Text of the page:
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Housing market momentum continues in face of looming election
April has seen housing market activity stronger across the board than at the same point last year, regardless of the looming General Election, according to the latest research from Connells Survey and Valuation.
There were 13% more property valuations conducted in April than a year ago in April 2014. This is despite last month’s total dipping by 32% compared to March 2015.
John Bagshaw, Corporate Services Director of Connells Survey & Valuation, comments: “Britain’s property market is still marching ahead, even as we approach the closest General Election in a decade.
“The fact that all indicators – from first time buyers right through to remortgagers – are up on this time in 2014 demonstrates the broad momentum in the property market, which we expect to continue through into the new Parliament.
“A messy election result could finally penetrate the public consciousness in May and affect sentiment more seriously. The latest monthly dip from March is generally a seasonal effect at this time of year – so if this monthly slowdown continues further we’ll know that something has changed more fundamentally. Yet so far, there is no sign of a serious housing market slowdown as the UK wakes up to polling day.”
Remortgaging in April has outperformed the overall housing market, posting a 25% growth on the same month last year, overcoming a 34% seasonal dip from March.
John Bagshaw continues: “Remortgaging is leading all other valuations activity, on the back of record-low mortgage rates and the need to reset household finances.
“Mortgage rates are likely to stay low for some time. Inflation is at zero and there’s little sign that the Bank of England will need to raise the base rate imminently. In the meantime mortgage rates have plummeted to the lowest level in over four years. Thus, many households may be capitalising on this period by refinancing to a fixed mortgage.”
The buy-to-let market, while experiencing the sharpest month-on-month decline compared to other sections of the market, contracting by 36% in April, also saw the largest percentage growth from the same time last year – up 29% on April 2014.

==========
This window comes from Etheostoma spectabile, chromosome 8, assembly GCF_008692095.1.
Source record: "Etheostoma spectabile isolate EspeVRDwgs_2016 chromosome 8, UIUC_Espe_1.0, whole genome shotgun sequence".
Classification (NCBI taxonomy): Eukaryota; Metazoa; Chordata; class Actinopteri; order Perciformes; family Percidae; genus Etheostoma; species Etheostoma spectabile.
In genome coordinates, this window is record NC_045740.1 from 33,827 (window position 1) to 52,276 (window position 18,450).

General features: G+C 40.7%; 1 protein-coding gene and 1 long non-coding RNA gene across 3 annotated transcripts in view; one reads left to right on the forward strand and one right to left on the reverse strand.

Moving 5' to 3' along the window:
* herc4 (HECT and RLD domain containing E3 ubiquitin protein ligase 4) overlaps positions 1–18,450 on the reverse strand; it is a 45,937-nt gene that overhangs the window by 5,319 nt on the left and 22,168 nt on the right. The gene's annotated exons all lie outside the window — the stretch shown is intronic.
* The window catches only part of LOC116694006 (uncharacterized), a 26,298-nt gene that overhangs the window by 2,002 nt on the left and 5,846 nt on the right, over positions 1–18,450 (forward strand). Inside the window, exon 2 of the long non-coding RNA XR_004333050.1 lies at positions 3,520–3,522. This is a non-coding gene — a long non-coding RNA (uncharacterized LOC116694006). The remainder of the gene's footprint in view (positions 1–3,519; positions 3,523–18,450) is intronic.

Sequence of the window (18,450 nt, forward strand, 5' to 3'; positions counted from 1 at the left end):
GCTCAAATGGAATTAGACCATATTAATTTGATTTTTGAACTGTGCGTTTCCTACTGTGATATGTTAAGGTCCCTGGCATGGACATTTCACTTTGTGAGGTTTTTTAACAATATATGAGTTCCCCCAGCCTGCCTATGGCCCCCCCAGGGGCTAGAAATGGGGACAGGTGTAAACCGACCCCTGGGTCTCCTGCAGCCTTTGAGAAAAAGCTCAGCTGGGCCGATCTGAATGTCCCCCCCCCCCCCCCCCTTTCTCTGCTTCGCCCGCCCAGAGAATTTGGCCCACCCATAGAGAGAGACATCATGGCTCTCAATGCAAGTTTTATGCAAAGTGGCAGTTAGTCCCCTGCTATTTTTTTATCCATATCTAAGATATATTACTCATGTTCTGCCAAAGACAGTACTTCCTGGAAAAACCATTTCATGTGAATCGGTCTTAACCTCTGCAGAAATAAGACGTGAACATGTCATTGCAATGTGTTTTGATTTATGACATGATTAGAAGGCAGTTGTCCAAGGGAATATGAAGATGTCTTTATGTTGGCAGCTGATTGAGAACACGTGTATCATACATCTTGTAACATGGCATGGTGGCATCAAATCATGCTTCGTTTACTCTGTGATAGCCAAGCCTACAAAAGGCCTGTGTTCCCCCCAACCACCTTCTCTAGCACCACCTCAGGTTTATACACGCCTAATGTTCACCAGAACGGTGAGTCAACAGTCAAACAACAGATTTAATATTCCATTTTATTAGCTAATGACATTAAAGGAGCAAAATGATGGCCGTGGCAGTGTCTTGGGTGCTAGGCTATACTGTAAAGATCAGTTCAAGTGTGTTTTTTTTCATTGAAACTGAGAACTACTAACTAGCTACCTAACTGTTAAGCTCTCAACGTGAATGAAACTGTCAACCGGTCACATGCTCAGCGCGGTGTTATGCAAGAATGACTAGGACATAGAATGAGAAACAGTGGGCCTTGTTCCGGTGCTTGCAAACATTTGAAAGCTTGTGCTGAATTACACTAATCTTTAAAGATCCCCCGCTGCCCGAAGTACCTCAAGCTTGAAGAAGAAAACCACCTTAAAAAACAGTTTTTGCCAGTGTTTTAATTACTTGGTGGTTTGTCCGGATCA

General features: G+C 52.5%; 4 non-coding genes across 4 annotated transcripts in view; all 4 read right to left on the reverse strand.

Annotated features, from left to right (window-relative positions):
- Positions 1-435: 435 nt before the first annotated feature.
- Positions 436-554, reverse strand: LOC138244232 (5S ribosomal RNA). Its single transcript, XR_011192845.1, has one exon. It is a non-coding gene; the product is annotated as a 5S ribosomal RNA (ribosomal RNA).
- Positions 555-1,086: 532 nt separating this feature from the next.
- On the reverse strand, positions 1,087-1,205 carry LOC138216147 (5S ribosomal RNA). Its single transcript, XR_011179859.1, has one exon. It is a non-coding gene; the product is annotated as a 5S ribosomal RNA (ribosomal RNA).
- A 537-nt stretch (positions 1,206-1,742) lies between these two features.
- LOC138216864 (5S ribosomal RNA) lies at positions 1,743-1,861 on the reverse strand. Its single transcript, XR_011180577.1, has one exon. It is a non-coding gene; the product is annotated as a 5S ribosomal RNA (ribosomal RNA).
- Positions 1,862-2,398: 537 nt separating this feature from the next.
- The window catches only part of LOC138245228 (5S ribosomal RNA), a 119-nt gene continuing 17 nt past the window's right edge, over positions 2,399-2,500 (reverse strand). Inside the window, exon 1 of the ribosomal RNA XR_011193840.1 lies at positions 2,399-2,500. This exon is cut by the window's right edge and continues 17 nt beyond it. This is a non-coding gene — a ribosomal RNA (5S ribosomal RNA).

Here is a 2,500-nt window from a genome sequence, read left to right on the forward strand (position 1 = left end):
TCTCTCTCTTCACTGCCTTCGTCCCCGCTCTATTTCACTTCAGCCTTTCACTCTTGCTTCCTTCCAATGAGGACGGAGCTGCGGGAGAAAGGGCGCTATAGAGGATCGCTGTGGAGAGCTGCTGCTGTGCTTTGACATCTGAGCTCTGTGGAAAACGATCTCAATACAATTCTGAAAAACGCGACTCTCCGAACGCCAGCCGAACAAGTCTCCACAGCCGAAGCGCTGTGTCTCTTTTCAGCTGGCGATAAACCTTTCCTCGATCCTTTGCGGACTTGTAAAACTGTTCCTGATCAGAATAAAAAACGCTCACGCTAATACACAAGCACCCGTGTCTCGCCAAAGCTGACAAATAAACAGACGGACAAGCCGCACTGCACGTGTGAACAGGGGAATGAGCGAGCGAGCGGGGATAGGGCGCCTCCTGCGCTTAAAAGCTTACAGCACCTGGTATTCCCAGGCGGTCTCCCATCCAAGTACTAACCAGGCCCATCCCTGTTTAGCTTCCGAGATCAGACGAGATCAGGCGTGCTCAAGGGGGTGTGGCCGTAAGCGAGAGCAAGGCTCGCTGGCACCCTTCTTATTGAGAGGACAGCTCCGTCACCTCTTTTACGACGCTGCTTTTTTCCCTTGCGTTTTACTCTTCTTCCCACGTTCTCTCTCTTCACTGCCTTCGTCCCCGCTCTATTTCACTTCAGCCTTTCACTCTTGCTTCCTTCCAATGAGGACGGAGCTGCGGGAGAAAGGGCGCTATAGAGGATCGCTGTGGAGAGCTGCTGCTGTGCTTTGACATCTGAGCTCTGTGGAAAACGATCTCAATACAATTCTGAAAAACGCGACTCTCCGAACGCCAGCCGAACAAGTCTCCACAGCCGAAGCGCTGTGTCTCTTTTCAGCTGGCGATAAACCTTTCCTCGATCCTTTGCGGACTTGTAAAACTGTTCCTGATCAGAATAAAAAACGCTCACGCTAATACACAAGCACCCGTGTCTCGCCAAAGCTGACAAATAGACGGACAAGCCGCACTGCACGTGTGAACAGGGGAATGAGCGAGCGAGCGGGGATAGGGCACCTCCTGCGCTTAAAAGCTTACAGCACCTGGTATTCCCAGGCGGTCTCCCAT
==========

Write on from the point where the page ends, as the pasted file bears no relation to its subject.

John Bagshaw comments: “Buy-to-let is a story of longer-term strength, but perhaps a little pause for reflection alongside a contentious election campaign. With talk of rent controls and forced extended tenancy periods making the headlines, some would-be landlords are perhaps waiting to see whether and how these policies will be implemented before looking to invest further.
“Yet the long-run picture is extremely positive. Over the past year landlords have benefitted from a booming jobs market, which has led more people to move within commuting distance of work, thus increasing demands for rental properties in certain hot-spots. Equally, as real-term wages pick up there has been an increase in the rental prices tenants are willing to pay.”
There has been a slower pattern of activity among first-time buyers. The number of valuations carried out on behalf of new buyers fell by 33% since March, leaving first time buyer activity up 7% compared to the same month last year.
Moreover, activity on behalf of home-owners further up the property ladder was only marginal. Valuations for established home movers contracted 27% compared to March and grew by 3% over the last twelve months since April 2014.
John Bagshaw concludes: “First time buyers have had bundles of extra support over the last five years – but still not quite enough to power any serious growth in the number stepping onto the property ladder for the first time. This might disappoint some, especially with the plethora of government schemes to boost first timers.
“Yet the greatest squeeze has been among those who already own their home – who simply aren’t looking to upsize in the same way as might have been the case a decade ago. Householders might have said goodbye to the recession years ago, but the crunch on disposable incomes and aspiration to move to a bigger home might well last a decade.”